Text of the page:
Should your unborn baby have a digital footprint?

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"What is private today is not going to be private tomorrow."
"What is private today is not going to be private tomorrow."

It’s become commonplace for expectant parents to share information online about their unborn children by posting pics of their scans, sharing gender reveal shoots and announcing the birth of their little ones. It’s also commonplace for these parents to share each milestone online as their children grow – a phenomenon now known as 'sharenting'. 

According to a 2010 study, more than 90% of 2-year-olds living in the US already have a digital presence. The same is likely to be true for toddlers living in South Africa.

In some instances, many parents have started opening social media accounts on behalf of their babies, presumably to take control of their child’s online presence or simply to get their timeline populated with memories from birth. It's also a way to update the extended family. It’s a nice idea, but what’s the danger in establishing your child’s digital footprint before they become of age? 

"You have to remember that, when it comes to social media, you’re dealing with companies that give you a service for free and, therefore, don’t owe you anything," says social media lawyer Emma Sadleir, director of The Digital Law Company.

Sadleir warns parents not to assume that social media platforms are reliable.

"What is private today is not going to be private tomorrow," she says. Having penned two books on the dangers of not being social media savvy, Don’t Film Yourself Having Sex and Selfies, Sexts and Smartphones, Sadleir stipulates that if you wouldn’t want something splashed on a billboard at a busy intersection, you shouldn’t let it exist in any digital format.

She adds, however, that there’s no gold standard when it comes to sharing pics of your children and that this is every parent’s prerogative.

"The most important thing is for parents to ensure that they have the most private account possible. Check your privacy settings, make sure there are no random people you don’t know following you or friending you on Facebook. Your online presence (or your child’s online presence) needs to be a private space."


Also see: What is sharenting? Why should parents care? Are you doing it?

Are you a sharenter or do you shy away from posting about your baby online? Share your comments, and we could publish your letter. If you'd like to stay anonymous let us know.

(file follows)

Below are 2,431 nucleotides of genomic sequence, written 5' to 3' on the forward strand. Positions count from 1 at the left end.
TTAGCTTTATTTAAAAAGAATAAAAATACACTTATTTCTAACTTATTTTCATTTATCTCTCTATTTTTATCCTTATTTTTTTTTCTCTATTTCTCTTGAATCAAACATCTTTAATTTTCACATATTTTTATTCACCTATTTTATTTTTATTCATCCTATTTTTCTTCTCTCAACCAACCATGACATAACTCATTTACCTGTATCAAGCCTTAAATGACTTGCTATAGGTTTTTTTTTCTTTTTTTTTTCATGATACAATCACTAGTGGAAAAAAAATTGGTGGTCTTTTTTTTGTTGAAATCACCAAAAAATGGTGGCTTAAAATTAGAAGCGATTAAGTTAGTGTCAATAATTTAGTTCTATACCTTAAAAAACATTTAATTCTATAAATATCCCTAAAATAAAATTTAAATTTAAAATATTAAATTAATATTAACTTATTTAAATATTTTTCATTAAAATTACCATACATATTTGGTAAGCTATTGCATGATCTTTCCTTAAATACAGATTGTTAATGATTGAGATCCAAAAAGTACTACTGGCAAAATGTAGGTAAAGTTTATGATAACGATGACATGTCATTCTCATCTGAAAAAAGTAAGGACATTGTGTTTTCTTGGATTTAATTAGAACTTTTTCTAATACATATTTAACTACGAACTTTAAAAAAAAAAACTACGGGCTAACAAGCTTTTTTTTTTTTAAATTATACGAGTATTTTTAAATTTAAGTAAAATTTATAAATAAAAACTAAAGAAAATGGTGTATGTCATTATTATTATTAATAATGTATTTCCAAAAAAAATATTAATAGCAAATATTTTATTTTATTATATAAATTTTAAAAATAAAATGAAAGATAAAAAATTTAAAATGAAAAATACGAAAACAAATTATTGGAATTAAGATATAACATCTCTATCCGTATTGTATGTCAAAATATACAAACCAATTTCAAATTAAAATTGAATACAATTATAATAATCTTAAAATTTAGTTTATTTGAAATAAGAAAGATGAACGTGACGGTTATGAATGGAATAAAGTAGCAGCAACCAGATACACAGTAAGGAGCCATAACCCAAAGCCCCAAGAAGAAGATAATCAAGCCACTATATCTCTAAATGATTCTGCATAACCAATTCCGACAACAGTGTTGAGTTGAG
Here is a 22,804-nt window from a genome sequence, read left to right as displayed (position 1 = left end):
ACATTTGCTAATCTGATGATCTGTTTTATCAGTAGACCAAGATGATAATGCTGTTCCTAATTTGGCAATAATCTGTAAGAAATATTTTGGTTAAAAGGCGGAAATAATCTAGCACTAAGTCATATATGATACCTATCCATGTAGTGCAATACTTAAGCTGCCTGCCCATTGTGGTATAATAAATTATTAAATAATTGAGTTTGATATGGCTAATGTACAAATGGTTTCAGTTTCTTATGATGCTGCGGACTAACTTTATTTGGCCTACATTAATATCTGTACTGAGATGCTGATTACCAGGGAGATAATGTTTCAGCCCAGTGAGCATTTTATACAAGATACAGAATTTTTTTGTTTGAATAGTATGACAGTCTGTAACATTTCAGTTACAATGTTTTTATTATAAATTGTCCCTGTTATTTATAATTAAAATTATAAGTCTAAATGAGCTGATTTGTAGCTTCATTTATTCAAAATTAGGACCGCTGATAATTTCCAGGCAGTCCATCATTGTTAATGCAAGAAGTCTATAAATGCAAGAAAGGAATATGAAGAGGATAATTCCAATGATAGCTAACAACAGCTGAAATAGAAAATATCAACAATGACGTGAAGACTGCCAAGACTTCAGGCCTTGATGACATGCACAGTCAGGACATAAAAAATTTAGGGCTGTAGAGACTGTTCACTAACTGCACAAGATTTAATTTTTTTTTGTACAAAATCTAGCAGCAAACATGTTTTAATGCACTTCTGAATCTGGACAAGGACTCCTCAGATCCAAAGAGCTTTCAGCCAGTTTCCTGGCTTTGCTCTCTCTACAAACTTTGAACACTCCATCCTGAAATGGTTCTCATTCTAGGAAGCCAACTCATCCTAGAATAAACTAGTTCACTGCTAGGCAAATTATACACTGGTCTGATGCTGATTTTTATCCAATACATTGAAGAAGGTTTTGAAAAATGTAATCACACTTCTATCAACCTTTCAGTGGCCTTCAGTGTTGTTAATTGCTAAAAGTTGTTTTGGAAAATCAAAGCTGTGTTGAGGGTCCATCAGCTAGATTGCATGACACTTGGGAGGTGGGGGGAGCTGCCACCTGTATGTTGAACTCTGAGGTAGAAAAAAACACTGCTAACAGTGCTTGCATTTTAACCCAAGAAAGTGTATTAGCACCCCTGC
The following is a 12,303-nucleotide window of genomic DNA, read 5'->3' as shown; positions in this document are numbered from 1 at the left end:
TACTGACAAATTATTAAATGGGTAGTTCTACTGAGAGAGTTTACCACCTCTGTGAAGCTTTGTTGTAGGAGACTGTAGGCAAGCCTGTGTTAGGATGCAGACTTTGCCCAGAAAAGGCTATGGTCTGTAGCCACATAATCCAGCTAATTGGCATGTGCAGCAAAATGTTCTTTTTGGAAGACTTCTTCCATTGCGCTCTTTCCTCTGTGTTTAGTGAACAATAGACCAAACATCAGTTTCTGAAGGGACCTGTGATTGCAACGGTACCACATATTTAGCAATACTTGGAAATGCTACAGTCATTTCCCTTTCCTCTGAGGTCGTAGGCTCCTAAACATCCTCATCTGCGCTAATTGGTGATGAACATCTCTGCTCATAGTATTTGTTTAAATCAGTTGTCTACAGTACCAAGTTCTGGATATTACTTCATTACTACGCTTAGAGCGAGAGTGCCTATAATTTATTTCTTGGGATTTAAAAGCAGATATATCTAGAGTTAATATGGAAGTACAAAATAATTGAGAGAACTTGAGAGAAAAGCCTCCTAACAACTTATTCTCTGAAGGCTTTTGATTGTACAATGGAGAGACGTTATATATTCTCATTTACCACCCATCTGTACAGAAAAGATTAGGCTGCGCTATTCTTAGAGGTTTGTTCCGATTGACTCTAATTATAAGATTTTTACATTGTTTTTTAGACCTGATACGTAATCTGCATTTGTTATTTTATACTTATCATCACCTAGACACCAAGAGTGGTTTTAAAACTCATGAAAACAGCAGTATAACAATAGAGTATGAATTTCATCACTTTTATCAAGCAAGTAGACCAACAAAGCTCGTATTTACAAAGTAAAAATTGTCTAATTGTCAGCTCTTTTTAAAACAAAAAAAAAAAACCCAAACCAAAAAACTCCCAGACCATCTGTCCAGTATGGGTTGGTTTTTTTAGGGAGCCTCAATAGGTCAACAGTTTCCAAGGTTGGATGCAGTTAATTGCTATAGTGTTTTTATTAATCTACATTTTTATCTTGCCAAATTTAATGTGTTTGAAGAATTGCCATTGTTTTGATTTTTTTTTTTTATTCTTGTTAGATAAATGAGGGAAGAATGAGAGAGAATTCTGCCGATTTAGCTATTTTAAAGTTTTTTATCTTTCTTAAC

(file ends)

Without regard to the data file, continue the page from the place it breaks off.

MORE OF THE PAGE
At what age should your child establish an online presence?

"I think the longer you can keep your children from that space, the better. The Internet has no shallow end – so once they’re online, they’re online," says Sadleir, who supports the rule of thumb that children under 2 should not be exposed to screen time.

She also believes that smartphones should be banned for children under 13, as that’s the current minimum legal age for most social media applications, including WhatsApp.

"There’s a reason for that. These platforms are not appropriate for children younger than 13. The users need to be savvy and they need to be robust. They are going to come across dodgy content and dodgy people and they need to be able to say no.

"It’s a terrifying world out there and you’ve got to be quite smart to be able to deal with it safely," says Sadleir.

She notes that, while children in South Africa cannot be arrested under the age of 14, they can still be held accountable for their actions. Children as young as 12 have been proven, in some cases, to have criminal capacity, depending on their education and maturity.

"In terms of civil capacity, however, which is when one can sue or be sued, the minimum age is 7," says Sadleir. Though these children would have to be cited by a parent or guardian, they can still be held liable for their actions both online and in the physical world.


Also see: Just don't post videos of your kids on YouTube. Here's why


How soon is too soon for Internet education?

The jury is out on exactly when it’s okay to start teaching your children about the potential pitfalls of the Internet.

In the same way that every parent decides how and when to teach their little ones about sex education and 'stranger danger', how and when to start with Internet education is every parent’s prerogative.

However, your decision could depend on whether your child already has an online identity of some sort, through your online activity, or through family members who may be posting about your child. 

That said, Sadleir believes there are no bad platforms, only bad users, so it might be best to arm your children early with basic knowledge about Internet platforms and establishing a respectable presence online.

Chat back:

Are you a sharenter or do you shy away from posting about your baby online? Share your comments, and we could publish your letter. If you'd like to stay anonymous let us know. 

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